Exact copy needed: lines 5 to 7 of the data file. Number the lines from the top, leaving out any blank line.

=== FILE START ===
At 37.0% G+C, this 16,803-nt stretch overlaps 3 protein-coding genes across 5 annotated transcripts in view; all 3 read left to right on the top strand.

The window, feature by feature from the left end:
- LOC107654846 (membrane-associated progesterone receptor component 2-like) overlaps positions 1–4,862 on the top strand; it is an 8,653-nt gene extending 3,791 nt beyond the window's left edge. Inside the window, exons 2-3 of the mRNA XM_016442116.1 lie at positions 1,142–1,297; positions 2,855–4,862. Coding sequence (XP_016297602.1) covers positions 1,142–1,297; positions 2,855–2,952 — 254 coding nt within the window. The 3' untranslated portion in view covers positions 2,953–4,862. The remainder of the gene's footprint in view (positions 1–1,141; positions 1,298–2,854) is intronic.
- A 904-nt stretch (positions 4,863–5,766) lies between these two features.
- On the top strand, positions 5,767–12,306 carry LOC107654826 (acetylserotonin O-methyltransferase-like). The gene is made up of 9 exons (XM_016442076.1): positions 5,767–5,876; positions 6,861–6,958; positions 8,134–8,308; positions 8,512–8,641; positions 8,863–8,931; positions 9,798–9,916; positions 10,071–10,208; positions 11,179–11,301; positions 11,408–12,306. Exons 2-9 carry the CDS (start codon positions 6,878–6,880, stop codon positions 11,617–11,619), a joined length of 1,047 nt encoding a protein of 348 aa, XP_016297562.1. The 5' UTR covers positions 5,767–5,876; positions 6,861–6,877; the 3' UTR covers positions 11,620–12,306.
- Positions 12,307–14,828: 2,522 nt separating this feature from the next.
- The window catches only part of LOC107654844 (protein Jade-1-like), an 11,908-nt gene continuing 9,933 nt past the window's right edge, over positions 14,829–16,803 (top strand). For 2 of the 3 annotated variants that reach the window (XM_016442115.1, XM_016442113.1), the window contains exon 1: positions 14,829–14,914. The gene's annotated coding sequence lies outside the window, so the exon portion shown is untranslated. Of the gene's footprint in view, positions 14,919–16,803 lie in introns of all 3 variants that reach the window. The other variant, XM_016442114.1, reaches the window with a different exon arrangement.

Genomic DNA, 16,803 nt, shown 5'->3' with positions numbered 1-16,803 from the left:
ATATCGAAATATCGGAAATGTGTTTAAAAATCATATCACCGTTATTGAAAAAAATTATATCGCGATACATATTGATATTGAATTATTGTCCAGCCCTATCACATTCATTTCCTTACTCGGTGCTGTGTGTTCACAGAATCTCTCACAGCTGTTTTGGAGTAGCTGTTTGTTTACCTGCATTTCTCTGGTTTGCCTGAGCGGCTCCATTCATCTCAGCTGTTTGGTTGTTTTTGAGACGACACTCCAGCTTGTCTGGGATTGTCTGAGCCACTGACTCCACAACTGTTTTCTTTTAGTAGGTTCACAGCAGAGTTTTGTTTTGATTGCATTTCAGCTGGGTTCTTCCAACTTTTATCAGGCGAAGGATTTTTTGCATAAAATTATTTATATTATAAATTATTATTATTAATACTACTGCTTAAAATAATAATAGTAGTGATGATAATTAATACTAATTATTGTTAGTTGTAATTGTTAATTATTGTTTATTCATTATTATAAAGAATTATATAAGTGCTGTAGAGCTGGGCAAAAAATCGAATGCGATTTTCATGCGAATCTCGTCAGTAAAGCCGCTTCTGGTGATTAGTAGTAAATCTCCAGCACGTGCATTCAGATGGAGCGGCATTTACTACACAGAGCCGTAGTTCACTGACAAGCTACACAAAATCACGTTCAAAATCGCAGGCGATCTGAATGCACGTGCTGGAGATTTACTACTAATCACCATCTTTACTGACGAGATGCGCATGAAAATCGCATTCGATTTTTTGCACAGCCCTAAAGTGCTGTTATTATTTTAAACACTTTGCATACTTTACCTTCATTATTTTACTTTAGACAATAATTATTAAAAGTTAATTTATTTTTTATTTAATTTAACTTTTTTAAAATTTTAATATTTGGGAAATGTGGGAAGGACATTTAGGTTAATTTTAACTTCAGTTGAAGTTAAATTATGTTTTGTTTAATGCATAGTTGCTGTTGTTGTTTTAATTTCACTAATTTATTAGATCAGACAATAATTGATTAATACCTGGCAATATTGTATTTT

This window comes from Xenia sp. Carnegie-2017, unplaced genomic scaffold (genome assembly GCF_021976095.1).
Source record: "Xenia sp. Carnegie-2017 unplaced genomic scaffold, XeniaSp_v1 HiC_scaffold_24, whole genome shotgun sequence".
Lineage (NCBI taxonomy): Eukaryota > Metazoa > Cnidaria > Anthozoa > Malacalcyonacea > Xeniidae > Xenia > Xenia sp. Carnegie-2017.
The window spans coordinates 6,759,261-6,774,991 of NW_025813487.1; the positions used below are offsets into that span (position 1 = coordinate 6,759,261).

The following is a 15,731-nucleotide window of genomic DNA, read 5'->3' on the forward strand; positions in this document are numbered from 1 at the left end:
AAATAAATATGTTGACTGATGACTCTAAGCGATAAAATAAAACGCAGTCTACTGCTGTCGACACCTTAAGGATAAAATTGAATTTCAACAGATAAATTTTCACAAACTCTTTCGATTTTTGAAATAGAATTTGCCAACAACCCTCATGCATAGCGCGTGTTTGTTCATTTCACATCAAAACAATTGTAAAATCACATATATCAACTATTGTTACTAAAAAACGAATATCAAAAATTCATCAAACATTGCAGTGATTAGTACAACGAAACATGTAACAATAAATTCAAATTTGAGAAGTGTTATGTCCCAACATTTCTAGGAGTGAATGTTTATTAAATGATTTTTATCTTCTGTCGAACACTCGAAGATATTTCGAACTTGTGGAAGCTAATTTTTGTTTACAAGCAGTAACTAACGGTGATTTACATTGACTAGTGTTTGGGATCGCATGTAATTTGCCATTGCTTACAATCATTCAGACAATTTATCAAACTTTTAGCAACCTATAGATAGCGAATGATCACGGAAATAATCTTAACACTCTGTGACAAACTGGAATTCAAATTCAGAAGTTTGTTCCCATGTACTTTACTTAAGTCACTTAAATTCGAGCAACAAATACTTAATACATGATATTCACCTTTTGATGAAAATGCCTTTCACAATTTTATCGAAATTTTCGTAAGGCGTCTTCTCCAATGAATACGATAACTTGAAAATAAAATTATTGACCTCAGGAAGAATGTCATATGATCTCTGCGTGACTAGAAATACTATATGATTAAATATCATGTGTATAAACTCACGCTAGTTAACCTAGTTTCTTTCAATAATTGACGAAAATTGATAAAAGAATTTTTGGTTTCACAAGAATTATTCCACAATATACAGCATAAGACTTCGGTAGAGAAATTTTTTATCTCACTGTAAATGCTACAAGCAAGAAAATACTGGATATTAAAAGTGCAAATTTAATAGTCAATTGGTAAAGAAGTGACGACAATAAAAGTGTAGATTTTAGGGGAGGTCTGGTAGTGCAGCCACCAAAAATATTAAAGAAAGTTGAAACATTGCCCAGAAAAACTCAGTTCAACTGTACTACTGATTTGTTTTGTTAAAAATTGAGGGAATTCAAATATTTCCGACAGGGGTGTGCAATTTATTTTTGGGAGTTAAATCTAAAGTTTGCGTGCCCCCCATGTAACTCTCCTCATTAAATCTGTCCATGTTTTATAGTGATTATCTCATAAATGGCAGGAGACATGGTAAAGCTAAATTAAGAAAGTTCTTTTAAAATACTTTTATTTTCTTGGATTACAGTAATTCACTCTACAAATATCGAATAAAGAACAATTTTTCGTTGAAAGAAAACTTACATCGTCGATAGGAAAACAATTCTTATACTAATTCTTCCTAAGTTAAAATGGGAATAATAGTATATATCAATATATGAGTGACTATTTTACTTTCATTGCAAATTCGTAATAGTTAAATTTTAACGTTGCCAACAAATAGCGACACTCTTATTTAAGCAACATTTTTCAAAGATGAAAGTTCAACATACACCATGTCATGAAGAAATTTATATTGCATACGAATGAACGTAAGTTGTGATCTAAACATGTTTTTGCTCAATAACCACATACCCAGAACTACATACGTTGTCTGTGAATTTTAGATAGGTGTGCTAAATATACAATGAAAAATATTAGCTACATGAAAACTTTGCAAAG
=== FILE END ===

- On the top strand, positions 5,767–12,306 carry LOC107654826 (acetylserotonin O-methyltransferase-like). The gene is made up of 9 exons (XM_016442076.1): positions 5,767–5,876; positions 6,861–6,958; positions 8,134–8,308; positions 8,512–8,641; positions 8,863–8,931; positions 9,798–9,916; positions 10,071–10,208; positions 11,179–11,301; positions 11,408–12,306. Exons 2-9 carry the CDS (start codon positions 6,878–6,880, stop codon positions 11,617–11,619), a joined length of 1,047 nt encoding a protein of 348 aa, XP_016297562.1. The 5' UTR covers positions 5,767–5,876; positions 6,861–6,877; the 3' UTR covers positions 11,620–12,306.
- Positions 12,307–14,828: 2,522 nt separating this feature from the next.
- The window catches only part of LOC107654844 (protein Jade-1-like), an 11,908-nt gene continuing 9,933 nt past the window's right edge, over positions 14,829–16,803 (top strand). For 2 of the 3 annotated variants that reach the window (XM_016442115.1, XM_016442113.1), the window contains exon 1: positions 14,829–14,914. The gene's annotated coding sequence lies outside the window, so the exon portion shown is untranslated. Of the gene's footprint in view, positions 14,919–16,803 lie in introns of all 3 variants that reach the window. The other variant, XM_016442114.1, reaches the window with a different exon arrangement.